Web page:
An envelope arrived from the New York State Comptroller’s office the other day, with a check inside for $108. Apparently I’d left it sitting in some bank account years ago, and now it was being returned. Free money is good fun, and where we live $108 buys you the best dinner in town, which my wife and I enjoyed, raising a small toast to the efficiency of the Empire State’s comptroller, Thomas DiNapoli.
But only a small toast. Because as smoothly as DiNapoli seems to perform the basic duties of his office, he has so far whiffed on the one great chance he’ll ever have to really affect the world. He’s continuing to invest billions of pension dollars in big oil, even as the industry refuses to grapple seriously with global warming. Because of his high-profile insistence on “engagement” with the industry, he’s become a stand-in for a thousand other political “leaders” who can’t quite summon the nerve necessary to break with the fossil-fuel industry, even when science and economics are making it clear where the future must lie. It’s so much easier to keep doing what you’ve always done – but at this point inertia is the planet’s most powerful enemy, and DiNapoli is threatening to become inertia’s avatar.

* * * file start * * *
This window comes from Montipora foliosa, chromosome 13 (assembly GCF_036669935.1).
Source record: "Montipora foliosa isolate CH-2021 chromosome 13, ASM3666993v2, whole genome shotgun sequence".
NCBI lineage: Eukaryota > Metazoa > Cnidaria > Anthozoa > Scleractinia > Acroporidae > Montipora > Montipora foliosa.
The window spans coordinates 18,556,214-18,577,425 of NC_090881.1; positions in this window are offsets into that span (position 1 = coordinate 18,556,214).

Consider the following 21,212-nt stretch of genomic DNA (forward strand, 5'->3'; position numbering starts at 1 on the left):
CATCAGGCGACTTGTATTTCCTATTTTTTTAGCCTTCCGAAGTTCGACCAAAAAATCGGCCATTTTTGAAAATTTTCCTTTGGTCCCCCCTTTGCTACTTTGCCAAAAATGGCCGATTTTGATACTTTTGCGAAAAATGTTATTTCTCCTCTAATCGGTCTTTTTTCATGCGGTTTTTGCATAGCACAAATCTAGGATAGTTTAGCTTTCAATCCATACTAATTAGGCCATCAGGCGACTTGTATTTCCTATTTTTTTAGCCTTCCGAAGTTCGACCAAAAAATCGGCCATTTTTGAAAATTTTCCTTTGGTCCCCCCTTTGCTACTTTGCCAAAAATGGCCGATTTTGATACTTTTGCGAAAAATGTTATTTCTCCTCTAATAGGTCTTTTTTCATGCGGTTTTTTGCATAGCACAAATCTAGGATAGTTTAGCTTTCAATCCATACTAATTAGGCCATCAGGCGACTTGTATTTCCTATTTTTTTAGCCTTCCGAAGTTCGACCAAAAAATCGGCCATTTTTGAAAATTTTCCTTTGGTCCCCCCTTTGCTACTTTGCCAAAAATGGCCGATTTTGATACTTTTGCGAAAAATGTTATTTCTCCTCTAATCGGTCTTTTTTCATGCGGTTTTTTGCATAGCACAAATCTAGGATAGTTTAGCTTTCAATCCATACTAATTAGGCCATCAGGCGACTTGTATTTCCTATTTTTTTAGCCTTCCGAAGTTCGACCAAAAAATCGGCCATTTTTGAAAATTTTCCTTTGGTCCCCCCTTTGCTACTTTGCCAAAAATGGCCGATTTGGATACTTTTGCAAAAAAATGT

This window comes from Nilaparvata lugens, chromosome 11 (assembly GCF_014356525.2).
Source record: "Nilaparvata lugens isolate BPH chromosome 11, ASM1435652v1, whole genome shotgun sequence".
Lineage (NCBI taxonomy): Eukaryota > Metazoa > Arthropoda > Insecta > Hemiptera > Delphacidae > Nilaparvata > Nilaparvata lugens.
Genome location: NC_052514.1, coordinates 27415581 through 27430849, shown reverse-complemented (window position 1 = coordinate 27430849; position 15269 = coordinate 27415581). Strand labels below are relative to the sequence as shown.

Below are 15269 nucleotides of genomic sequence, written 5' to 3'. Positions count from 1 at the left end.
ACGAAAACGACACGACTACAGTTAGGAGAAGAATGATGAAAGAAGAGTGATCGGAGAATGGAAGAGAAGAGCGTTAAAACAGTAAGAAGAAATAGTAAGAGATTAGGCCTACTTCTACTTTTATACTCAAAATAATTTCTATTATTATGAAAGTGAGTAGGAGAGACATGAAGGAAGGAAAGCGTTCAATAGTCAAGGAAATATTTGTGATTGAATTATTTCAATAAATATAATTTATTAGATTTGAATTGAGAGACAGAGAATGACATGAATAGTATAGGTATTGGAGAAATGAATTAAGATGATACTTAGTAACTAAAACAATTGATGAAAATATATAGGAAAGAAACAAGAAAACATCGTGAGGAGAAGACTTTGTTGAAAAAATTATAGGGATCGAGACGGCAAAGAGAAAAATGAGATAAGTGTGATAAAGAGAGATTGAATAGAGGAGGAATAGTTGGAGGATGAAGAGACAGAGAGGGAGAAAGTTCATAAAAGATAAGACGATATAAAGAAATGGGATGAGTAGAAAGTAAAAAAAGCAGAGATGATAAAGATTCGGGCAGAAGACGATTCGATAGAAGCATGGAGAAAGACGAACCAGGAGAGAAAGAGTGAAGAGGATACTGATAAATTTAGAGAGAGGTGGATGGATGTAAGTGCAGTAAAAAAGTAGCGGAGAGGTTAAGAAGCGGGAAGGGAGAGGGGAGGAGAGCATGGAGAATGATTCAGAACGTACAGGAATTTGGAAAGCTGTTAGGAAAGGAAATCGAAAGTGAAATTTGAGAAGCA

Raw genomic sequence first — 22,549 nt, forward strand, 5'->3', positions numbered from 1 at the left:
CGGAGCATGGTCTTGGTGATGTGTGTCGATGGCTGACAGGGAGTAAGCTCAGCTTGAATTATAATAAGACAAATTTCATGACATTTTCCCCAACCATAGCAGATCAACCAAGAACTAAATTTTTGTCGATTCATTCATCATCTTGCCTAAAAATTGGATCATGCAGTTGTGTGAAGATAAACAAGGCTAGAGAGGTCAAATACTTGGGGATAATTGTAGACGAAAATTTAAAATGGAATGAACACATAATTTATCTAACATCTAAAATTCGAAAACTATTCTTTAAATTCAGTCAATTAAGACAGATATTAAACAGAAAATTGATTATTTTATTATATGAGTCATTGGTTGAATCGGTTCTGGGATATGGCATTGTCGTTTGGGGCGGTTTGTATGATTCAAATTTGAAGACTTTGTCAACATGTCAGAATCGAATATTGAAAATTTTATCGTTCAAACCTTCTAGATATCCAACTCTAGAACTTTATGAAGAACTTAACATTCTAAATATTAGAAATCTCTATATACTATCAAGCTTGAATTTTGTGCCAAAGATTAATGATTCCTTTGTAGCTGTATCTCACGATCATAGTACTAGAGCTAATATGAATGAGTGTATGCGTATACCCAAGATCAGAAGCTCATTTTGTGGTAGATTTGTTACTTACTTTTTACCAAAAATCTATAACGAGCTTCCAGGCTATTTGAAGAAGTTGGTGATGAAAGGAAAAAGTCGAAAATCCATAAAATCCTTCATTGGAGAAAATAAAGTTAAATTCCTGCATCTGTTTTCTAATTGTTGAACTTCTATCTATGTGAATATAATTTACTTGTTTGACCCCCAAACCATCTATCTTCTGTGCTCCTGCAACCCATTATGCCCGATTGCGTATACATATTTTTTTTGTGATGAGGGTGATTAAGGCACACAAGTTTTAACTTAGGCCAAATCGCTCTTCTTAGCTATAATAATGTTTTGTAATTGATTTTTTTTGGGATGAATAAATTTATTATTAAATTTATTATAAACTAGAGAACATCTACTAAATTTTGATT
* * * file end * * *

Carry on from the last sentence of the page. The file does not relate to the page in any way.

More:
The movement for fossil-fuel divestment was partly born in the pages of this magazine six years ago, when an essay of mine went unexpectedly viral. That piece showed the new math of climate change: The big oil, gas and coal producers had reserves in the ground that contained five times the carbon any scientist said we could burn and stay below the catastrophic temperature rises that the planet’s governments had pledged to avoid. That is, the business plans of Exxon and Chevron and Shell and the rest committed them to wrecking the planet – simple math, simple physics and simple morality. If it’s wrong to wreck the planet, it’s wrong to profit from the wreckage.
That argument was enough to get the ball rolling. Students at hundreds of campuses around the world launched divestment campaigns that echoed the one against South African apartheid a generation ago. The first school to divest was tiny Unity College in Maine, which pulled its $13 million endowment in November 2012. By this winter, the University of California system, biggest in the hemisphere, had joined, along with a third of the universities in the U.K., and the World Council of Churches, and dozens of Christian denominations and Catholic diocese, as well as many of the biggest foundations on the planet. Even the Rockefeller heirs, who trace their fortune to the original oil baron, have sold their shares. By now endowments and portfolios worth more than $6 trillion have divested in part or in whole, and it’s become by far the biggest effort of its kind in history.